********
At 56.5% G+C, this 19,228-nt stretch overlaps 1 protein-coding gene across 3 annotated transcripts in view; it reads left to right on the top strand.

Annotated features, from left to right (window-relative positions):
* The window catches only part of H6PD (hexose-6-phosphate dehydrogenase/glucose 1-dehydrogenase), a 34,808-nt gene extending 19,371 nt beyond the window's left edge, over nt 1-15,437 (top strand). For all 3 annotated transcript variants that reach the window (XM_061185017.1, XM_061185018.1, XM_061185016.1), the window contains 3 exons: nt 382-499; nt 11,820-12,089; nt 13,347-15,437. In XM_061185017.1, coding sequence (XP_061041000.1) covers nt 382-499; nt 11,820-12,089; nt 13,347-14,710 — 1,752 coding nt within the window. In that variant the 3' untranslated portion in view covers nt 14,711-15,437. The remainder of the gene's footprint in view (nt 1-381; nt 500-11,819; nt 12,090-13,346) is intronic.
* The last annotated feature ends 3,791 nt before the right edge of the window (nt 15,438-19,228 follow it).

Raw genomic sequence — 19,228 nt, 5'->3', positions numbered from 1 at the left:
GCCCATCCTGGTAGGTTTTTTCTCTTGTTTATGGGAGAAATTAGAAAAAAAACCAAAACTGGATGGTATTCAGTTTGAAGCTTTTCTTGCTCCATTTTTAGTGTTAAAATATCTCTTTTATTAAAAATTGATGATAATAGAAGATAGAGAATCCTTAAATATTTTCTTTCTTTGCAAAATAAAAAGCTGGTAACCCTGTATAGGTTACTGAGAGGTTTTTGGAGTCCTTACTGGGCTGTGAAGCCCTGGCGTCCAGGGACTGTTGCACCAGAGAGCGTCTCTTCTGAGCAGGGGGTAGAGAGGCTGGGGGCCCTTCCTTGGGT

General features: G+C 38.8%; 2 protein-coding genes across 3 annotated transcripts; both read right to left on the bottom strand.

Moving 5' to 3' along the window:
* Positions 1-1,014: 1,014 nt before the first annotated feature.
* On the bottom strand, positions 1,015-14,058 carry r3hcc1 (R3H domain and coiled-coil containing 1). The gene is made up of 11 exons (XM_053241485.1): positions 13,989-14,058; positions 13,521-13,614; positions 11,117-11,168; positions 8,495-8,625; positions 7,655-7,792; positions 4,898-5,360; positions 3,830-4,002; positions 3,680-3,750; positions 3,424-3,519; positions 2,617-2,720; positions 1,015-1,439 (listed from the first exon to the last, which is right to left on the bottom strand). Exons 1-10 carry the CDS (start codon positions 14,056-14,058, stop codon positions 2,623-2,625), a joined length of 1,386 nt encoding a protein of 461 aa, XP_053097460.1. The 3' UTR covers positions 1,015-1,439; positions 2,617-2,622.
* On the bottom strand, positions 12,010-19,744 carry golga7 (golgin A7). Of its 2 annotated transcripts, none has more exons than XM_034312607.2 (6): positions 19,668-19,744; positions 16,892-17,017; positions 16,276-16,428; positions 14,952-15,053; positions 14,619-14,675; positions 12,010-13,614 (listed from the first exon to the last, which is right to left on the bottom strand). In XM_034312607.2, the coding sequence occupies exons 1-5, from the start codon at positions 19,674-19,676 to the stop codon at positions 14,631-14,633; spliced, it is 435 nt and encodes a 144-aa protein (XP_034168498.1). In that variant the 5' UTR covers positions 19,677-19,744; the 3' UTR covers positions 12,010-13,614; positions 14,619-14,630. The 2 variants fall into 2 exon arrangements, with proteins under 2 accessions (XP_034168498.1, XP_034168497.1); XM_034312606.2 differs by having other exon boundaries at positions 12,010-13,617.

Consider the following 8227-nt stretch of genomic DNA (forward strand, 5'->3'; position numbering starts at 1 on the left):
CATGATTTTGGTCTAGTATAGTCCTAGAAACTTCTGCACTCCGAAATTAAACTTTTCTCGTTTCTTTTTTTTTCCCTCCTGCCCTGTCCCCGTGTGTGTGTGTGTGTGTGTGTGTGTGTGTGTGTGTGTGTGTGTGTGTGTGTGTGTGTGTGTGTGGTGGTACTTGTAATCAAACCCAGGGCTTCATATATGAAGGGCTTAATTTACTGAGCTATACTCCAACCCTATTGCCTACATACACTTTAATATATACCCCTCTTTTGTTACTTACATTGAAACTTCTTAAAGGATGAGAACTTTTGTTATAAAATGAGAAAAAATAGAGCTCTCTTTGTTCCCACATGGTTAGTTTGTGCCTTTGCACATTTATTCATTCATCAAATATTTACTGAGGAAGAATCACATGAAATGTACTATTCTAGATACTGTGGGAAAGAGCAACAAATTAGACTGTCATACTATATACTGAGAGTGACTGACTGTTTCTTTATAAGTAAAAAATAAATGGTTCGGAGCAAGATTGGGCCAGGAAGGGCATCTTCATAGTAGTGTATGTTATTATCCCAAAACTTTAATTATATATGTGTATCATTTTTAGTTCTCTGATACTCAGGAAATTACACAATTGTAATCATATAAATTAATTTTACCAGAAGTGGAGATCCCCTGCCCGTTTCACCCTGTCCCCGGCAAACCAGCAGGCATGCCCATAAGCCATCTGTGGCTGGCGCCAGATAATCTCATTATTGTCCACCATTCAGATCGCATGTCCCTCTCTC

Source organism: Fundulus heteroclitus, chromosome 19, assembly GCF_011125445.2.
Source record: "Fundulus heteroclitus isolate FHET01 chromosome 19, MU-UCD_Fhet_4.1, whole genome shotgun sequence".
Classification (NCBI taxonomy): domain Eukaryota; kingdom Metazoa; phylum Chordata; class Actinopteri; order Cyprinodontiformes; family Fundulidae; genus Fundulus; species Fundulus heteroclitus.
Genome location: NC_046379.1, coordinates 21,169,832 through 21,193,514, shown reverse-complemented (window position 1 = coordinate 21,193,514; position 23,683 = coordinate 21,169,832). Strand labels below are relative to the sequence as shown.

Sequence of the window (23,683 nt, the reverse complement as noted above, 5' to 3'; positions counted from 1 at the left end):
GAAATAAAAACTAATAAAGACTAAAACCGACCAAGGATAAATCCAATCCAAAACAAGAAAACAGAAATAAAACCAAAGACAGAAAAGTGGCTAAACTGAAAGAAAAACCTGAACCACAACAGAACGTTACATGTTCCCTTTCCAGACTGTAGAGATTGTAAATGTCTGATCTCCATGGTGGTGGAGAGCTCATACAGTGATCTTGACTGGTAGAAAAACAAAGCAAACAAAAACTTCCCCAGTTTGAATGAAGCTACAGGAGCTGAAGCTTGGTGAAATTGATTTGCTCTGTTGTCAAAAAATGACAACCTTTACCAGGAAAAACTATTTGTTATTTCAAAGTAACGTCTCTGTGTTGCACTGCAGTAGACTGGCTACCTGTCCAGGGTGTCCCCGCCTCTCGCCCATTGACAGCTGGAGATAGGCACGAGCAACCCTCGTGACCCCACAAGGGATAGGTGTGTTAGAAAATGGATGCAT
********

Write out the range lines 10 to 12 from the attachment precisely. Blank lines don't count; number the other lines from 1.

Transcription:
* On the bottom strand, positions 1,015-14,058 carry r3hcc1 (R3H domain and coiled-coil containing 1). The gene is made up of 11 exons (XM_053241485.1): positions 13,989-14,058; positions 13,521-13,614; positions 11,117-11,168; positions 8,495-8,625; positions 7,655-7,792; positions 4,898-5,360; positions 3,830-4,002; positions 3,680-3,750; positions 3,424-3,519; positions 2,617-2,720; positions 1,015-1,439 (listed from the first exon to the last, which is right to left on the bottom strand). Exons 1-10 carry the CDS (start codon positions 14,056-14,058, stop codon positions 2,623-2,625), a joined length of 1,386 nt encoding a protein of 461 aa, XP_053097460.1. The 3' UTR covers positions 1,015-1,439; positions 2,617-2,622.
* On the bottom strand, positions 12,010-19,744 carry golga7 (golgin A7). Of its 2 annotated transcripts, none has more exons than XM_034312607.2 (6): positions 19,668-19,744; positions 16,892-17,017; positions 16,276-16,428; positions 14,952-15,053; positions 14,619-14,675; positions 12,010-13,614 (listed from the first exon to the last, which is right to left on the bottom strand). In XM_034312607.2, the coding sequence occupies exons 1-5, from the start codon at positions 19,674-19,676 to the stop codon at positions 14,631-14,633; spliced, it is 435 nt and encodes a 144-aa protein (XP_034168498.1). In that variant the 5' UTR covers positions 19,677-19,744; the 3' UTR covers positions 12,010-13,614; positions 14,619-14,630. The 2 variants fall into 2 exon arrangements, with proteins under 2 accessions (XP_034168498.1, XP_034168497.1); XM_034312606.2 differs by having other exon boundaries at positions 12,010-13,617.

Consider the following 8227-nt stretch of genomic DNA (forward strand, 5'->3'; position numbering starts at 1 on the left):